I’d just turned my bike onto the old potash mine road out of Moab, down the Colorado River, this morning when a friend texted me a picture of a digital readout on a wall that I presume to be deep in the bowels of Glen Canyon Dam:
WATER LEVEL 525
The “3” goes without saying, I guess? The elevation of the Colorado River at the base of Glen Canyon Dam is 3,132 feet above sea level, so the elevation of Lake Powell is always in the 3,000s.
So 3,525 it is.
To my left as I stopped to read the text message, the Colorado River flowed serenely downstream, headed into a gap in the red-rock cliffs, with little apparent care for the affairs of humans.
I’m taking a leisurely few days on my way to Salt Lake City for this week’s Stegner Center symposium on the centennial of the Colorado River Compact, with some extra days for long bike rides on the way up – Sunday on the San Juan through the northeastern edge of the Navajo Nation, today in Moab on the Colorado, and tomorrow a bit of time along the Green – the Colorado River’s three great strands.
I didn’t plan to be in Moab, where the Colorado River enters the Canyon Country of Lake Powell and Glen Canyon Dam, on the day Powell dropped through the arbitrarily magic level of elevation 3,525. You can’t plan stuff like that.
From a young age, all I ever really wanted to do was write about this river. I think I must have been a teenager when, on one of our annual summer car camping expeditions (early 1970s?) my parents bought me Michael Collier’s book An Introduction to Grand Canyon Geology. And I remember not just being interested in the geology, and the Grand Canyon, and the river, but in Collier.
Books are written by people, and I wanted to be one of those people.
Potash Road was a delight, 40-ish miles of out-and-back flat road with an up-canyon tailwind for the ride home. It was in the 30s when I started, but by afternoon I’d peeled the layers down to shorts – first shorts ride of 2022. I took my new bike, which is not really a new bike so much as the latest remodeling job on one of my old bikes done by my friends at Two Wheel Drive.
The new bike is built for leisure, and can handle a bit of dirt.
When the states of the Colorado River Basin were developing their Drought Contingency Plan, they set elevation 3,525 as a soft line, to leave a buffer above the critical elevation of 3,490, which is where Glen Canyon Dam’s power generating gizmos start to get wonky. Even that isn’t a firm line, as Luke Runyon points out.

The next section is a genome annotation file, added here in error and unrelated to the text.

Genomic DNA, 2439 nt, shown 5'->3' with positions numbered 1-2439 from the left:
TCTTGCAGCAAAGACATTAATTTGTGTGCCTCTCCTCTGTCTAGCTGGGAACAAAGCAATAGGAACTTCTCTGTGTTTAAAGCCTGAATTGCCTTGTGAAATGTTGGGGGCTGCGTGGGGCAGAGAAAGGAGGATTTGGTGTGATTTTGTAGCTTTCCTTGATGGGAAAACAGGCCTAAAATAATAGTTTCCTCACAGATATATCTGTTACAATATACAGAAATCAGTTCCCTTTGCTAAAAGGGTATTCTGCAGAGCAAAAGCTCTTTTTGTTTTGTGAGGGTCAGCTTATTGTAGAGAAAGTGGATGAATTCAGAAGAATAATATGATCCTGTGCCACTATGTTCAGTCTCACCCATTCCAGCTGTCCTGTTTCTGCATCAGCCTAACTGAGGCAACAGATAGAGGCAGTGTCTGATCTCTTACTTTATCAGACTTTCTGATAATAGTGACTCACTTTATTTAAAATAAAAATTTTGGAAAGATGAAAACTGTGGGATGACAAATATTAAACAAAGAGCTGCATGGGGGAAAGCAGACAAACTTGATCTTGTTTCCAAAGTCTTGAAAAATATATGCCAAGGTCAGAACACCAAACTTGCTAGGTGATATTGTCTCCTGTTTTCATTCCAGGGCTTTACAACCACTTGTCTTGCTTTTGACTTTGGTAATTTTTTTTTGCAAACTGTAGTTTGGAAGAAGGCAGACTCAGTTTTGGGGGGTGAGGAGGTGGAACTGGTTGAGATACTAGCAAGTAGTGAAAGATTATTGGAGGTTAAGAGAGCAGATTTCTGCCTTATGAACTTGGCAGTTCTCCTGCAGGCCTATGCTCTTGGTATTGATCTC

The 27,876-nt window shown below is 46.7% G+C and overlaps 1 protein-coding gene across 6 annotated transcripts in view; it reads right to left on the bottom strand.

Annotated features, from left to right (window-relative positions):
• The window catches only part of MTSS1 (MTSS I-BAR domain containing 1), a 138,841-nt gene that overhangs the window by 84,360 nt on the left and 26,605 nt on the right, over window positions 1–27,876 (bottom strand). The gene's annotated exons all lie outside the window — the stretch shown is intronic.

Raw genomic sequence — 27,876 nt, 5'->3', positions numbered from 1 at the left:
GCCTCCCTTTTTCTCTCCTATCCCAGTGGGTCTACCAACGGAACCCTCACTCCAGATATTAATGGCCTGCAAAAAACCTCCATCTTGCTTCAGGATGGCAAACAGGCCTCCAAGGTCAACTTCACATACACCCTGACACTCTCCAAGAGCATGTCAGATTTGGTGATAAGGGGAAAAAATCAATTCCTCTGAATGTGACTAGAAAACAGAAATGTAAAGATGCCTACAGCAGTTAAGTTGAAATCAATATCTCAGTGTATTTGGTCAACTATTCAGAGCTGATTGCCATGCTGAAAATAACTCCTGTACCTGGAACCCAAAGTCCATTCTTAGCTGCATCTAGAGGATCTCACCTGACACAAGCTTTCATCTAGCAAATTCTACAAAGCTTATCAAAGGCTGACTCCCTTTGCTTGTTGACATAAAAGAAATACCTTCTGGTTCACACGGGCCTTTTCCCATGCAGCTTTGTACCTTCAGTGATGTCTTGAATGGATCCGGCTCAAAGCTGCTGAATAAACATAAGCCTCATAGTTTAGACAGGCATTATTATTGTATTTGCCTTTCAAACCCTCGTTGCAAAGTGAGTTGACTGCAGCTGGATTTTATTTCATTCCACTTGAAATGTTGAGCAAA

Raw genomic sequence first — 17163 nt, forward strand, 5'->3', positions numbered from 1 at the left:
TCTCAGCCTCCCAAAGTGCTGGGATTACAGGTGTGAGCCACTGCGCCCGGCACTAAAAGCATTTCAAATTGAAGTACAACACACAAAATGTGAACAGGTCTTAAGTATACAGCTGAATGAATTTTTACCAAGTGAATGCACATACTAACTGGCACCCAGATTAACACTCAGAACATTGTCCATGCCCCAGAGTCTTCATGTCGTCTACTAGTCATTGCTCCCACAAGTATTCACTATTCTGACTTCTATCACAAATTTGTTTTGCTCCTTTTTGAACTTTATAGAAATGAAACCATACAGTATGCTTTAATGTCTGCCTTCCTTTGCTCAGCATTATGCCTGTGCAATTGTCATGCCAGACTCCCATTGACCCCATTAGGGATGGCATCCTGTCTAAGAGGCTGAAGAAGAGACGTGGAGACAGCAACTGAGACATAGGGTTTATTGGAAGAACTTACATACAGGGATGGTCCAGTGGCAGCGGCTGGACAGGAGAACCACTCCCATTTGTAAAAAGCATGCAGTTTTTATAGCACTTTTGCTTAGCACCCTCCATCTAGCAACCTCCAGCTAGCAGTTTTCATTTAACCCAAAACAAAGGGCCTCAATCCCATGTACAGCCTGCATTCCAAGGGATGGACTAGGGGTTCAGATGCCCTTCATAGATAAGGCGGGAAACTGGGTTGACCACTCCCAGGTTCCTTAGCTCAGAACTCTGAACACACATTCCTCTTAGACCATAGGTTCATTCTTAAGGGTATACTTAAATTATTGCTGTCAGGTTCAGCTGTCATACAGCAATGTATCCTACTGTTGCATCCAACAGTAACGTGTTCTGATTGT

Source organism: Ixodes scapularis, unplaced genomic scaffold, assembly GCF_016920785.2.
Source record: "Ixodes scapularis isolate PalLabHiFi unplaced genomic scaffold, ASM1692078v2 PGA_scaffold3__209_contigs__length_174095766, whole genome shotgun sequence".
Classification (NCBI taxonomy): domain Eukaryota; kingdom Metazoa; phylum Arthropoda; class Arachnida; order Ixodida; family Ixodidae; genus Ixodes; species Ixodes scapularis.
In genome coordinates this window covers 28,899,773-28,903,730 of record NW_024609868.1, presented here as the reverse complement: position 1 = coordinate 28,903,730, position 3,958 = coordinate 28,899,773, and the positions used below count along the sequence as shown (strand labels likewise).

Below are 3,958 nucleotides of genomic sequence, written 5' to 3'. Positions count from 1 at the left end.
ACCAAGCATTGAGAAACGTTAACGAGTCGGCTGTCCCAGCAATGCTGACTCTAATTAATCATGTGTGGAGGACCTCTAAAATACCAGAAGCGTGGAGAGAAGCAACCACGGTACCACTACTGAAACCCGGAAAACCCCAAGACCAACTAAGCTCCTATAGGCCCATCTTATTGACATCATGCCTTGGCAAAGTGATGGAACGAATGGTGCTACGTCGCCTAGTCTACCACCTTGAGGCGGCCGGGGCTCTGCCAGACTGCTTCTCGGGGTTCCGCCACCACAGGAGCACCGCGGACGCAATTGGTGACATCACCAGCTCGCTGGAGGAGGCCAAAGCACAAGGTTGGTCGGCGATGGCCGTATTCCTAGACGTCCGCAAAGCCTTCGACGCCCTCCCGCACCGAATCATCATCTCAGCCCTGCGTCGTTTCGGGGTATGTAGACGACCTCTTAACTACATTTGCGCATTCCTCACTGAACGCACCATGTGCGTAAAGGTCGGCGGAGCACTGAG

In 2019, I wrote a bit of business that’s getting a fresh burst of traffic as Lake Powell enters the great unknown. At the time I wrote it, Lake Powell’s elevation had stabilized after the big crash of the early 21st century, but people were worried:
It certainly would be correct, and is important to note, that a repeat of the drought of the early ’00s would be disastrous. Absent changes in management, it would lead us to dead pool. It is important to have policies in place that are ready for that.
We are, in fact, now in the third year of a “repeat of the drought of the early ’00s”, and beyond the Hail Mary of sending a bunch of water downstream from Flaming Gorge, I don’t see the policies in place that are ready for that.
On my languid bike ride down Potash Road today, I stopped at a particularly memorable pullout to have one of my peanut butter and jelly sandwiches (the “new bike” has panniers, the better to carry large quantities of food, in addition to stashing peeled layers of clothing). The river was low, exposing a sandbar across the way, backed up by a thicket of tamarisk, backed up by what I presume to have been an old Pleistocene bench – ancient deposits of sands and gravels (forgive me, Jack, if I’m mucking up the geomorphological story, I love to say “Pleistocene bench”).
It was a reminder that the river is operating on different time scales than we are, a point I remember Collier’s book making to teenage John in a way that has stuck to this day.
“If you free yourself from the conventional reaction to a quantity like a million years, you free yourself a bit from the boundaries of human time. And then in a way you do not live at all, but in another way you live forever.”
—John McPhee, Basin and Range
Mother Nature works on her own schedule, not ours. The next few decades will be interesting times in the American Southwest.
The West is going to learn a big lesson in the next few decades. One that may or may not teach something to about 40 million people or more in that West. That lesson will either shock their sensibilities into realizing that you can’t live in the desert and still expect to have limitless water available at your every whim. They must adjust or will simply continue as they are now until reality forces them to become another failed experiment in hubris.
Pingback: At CRWUA, inklings of a Colorado River compromise - jfleck at inkstain
Pingback: At #CRWUA2022, inklings of a #ColoradoRiver compromise: "Managing based on inflow" - InkStain @jfleck #COriver #aridification - Coyote Gulch